One of my very few Midwestern hangups (as my mother calls them) has to do with the coverage of weather events on the East Coast, particularly in New York. Weather there is always BIGGER, MORE, and WORSE than any weather anywhere else, every before, for as long as we all shall live.
I cite, as exhibit A, the snowstorm we had in Chicago (and other adjacent regions) this winter. Thousands of people lost power. I walked down the center of a totally closed Lake Shore Drive, past cars people had abandoned in the middle of traffic the night before. It took two people three and half hours to dig out my car a week later. I didn’t go to work for two full days because there was no physical way to get there.
And yet, the reports about “snowpocalypse” and “snowmaggedon” (seriously, these terms need to be forever stricken from any writer’s “potential descriptions of weather events” arsenal) were all about New York. When I complained about this in the days that followed, my mother patiently tried to describe how Everything Really Is Worse There. Too many people and too much infrastructure in a much smaller space. Six inches of snow really is a lot there. They don’t have a Great Lake in which to dump great piles of frozen refuse.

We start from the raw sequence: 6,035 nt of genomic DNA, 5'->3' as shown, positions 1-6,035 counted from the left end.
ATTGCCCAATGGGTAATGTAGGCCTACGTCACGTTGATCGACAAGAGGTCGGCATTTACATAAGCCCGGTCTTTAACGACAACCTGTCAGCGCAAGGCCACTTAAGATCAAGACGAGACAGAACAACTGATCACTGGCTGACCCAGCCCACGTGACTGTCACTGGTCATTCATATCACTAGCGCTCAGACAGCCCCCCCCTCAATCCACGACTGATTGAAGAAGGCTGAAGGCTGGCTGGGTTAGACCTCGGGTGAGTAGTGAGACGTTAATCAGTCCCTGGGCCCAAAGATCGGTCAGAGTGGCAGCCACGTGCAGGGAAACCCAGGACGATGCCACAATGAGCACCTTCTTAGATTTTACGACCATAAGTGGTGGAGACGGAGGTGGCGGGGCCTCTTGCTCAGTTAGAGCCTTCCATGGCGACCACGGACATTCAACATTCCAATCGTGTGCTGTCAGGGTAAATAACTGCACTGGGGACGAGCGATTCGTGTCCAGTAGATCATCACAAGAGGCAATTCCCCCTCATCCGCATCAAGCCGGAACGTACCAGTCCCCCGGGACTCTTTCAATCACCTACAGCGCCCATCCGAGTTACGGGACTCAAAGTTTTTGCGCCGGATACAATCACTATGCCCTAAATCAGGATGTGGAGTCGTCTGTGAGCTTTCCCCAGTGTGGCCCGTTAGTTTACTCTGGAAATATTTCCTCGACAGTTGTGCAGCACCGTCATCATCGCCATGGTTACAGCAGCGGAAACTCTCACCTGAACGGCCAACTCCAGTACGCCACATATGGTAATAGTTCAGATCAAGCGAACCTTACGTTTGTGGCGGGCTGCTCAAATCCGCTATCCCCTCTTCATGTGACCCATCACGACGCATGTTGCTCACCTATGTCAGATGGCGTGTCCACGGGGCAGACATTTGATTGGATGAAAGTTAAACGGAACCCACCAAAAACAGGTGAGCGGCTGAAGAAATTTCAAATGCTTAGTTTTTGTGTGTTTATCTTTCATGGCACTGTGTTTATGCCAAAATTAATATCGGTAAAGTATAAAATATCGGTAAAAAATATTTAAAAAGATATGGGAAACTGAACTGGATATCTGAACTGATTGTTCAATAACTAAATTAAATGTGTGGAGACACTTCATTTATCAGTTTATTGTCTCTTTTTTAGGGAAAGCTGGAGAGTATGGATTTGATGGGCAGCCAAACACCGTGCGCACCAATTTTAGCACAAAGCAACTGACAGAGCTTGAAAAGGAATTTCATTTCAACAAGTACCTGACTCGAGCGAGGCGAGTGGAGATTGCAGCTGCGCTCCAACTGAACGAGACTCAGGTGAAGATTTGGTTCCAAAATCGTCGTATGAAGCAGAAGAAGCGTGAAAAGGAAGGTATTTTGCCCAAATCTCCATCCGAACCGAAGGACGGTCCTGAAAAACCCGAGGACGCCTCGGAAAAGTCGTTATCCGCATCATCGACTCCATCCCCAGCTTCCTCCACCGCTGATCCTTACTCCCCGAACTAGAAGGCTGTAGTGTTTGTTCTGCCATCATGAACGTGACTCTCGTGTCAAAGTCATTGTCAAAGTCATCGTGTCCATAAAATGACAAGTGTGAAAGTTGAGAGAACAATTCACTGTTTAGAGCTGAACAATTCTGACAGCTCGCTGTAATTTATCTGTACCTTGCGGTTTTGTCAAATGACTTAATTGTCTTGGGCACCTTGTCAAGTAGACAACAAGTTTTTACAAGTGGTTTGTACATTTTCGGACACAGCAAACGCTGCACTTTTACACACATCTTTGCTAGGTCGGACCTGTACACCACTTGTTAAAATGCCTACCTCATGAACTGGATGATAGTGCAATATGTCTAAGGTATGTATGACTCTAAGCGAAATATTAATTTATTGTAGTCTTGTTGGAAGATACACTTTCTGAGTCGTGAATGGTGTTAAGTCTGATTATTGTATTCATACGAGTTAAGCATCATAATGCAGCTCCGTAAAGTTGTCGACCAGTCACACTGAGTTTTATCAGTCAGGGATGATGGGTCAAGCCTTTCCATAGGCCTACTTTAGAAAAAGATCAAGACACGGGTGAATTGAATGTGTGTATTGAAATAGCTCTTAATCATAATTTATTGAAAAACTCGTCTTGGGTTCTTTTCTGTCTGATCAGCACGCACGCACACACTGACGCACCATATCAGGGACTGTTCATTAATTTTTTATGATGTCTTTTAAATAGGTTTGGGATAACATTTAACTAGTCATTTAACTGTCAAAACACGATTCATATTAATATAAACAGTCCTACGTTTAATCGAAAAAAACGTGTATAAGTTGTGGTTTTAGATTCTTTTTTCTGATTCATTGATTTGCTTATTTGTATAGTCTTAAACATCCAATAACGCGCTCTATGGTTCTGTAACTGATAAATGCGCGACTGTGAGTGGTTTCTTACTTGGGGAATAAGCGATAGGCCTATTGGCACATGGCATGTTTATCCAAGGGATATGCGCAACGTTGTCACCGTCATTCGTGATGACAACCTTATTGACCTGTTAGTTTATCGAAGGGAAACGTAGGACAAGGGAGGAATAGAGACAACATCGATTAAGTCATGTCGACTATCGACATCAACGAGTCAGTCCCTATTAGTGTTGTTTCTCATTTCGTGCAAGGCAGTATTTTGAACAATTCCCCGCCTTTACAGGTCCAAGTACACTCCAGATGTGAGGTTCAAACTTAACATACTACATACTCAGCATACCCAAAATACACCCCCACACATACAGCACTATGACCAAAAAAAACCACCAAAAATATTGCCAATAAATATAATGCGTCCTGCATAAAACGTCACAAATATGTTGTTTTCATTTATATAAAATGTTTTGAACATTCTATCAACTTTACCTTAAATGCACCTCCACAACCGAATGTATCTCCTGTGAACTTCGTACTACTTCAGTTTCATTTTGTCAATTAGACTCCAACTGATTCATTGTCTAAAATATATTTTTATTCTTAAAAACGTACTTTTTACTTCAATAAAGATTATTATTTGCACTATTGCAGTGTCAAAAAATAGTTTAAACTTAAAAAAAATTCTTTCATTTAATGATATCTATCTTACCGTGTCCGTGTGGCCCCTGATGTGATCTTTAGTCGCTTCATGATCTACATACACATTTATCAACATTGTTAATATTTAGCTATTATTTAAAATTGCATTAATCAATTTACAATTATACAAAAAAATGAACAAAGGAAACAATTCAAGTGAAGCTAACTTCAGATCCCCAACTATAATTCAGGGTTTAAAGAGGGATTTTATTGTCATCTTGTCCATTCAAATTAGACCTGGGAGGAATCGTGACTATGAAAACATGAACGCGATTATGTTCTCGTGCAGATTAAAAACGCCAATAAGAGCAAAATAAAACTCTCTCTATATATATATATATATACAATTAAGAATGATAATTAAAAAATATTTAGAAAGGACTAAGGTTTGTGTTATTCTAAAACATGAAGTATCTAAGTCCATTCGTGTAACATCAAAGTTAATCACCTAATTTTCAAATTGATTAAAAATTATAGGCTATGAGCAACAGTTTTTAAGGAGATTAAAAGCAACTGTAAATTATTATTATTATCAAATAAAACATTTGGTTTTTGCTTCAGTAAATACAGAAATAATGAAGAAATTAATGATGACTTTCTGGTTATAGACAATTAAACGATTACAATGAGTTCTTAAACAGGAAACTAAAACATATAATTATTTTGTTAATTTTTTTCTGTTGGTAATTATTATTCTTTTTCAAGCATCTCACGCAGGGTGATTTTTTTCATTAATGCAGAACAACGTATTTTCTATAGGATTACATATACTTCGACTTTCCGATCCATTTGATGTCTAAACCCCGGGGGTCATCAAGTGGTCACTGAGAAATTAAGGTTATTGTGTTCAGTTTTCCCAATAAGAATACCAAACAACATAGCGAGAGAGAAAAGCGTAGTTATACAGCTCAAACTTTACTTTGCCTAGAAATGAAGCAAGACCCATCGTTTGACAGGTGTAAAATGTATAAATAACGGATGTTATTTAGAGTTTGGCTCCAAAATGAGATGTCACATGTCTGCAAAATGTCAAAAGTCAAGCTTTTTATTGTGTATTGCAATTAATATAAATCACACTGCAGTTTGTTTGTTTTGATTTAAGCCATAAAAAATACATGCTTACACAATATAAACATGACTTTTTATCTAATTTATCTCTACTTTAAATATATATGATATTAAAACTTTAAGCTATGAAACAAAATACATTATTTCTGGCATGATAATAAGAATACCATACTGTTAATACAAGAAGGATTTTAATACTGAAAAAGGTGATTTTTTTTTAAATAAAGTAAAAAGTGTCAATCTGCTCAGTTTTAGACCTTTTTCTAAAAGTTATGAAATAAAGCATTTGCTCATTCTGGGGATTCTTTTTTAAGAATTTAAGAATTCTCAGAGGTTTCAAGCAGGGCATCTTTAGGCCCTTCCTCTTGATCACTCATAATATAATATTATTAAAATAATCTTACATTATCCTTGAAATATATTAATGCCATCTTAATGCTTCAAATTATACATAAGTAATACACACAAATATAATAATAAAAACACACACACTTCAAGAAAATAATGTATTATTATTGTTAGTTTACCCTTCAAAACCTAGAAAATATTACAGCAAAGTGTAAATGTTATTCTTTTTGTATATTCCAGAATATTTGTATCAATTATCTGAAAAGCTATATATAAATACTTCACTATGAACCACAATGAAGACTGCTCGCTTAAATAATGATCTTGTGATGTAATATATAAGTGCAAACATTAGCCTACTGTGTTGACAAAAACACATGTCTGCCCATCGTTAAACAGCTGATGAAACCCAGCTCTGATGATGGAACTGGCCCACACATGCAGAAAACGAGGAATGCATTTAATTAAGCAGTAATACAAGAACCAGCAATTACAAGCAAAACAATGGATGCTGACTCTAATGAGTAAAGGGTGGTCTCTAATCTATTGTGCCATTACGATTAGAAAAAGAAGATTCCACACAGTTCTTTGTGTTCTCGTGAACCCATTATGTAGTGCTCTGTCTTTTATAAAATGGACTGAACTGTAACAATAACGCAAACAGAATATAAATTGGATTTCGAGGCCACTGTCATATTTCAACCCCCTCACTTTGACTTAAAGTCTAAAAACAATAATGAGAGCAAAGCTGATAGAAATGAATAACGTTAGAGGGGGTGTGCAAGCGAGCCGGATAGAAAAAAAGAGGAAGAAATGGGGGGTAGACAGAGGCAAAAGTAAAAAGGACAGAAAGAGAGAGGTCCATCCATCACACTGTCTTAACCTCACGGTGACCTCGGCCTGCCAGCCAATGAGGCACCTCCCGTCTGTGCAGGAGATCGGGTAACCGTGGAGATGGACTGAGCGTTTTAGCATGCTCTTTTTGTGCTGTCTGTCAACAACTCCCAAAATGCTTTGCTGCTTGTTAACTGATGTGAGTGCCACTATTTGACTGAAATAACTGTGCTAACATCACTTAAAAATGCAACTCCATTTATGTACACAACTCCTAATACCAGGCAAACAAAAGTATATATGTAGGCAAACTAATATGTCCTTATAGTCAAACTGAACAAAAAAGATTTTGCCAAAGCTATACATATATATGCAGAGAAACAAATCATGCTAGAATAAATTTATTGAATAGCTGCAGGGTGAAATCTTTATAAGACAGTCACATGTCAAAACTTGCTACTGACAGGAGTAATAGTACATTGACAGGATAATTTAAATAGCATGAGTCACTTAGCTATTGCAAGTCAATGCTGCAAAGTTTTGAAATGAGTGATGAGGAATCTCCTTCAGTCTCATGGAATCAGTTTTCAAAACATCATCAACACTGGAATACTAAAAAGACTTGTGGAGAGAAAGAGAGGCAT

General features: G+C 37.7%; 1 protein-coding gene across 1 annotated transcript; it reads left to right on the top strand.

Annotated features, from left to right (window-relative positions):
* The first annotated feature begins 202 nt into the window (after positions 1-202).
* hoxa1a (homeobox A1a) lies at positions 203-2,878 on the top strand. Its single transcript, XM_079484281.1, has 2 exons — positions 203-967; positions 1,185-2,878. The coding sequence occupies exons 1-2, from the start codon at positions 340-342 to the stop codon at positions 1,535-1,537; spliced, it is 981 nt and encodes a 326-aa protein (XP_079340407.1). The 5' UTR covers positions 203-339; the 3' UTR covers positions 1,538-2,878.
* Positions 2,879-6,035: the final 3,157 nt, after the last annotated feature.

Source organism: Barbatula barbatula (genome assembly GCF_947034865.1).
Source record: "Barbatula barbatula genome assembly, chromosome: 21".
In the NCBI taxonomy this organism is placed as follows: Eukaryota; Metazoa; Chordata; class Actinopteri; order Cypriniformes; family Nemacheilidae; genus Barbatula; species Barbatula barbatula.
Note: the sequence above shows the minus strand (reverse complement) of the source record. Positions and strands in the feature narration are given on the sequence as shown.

Sitting, such as I was, in three sweatshirts and a hat next to a radiator which is seemingly governed by it own unpredictable hormones, I refused to be swayed. And so I can’t decide today if I want New York to get truly, horrendously pummeled by this hurricane which is taking over every single website, blog, and news source I like to spend my workdays perusing, or if I want them to simply experience a gentle mist.
Even if it’s the latter–it will truly be the very worst mist that too many people in too small a space have ever experienced, forever and ever, amen.
(PS This is what it’s doing in Chicago right now. Happy Friday!)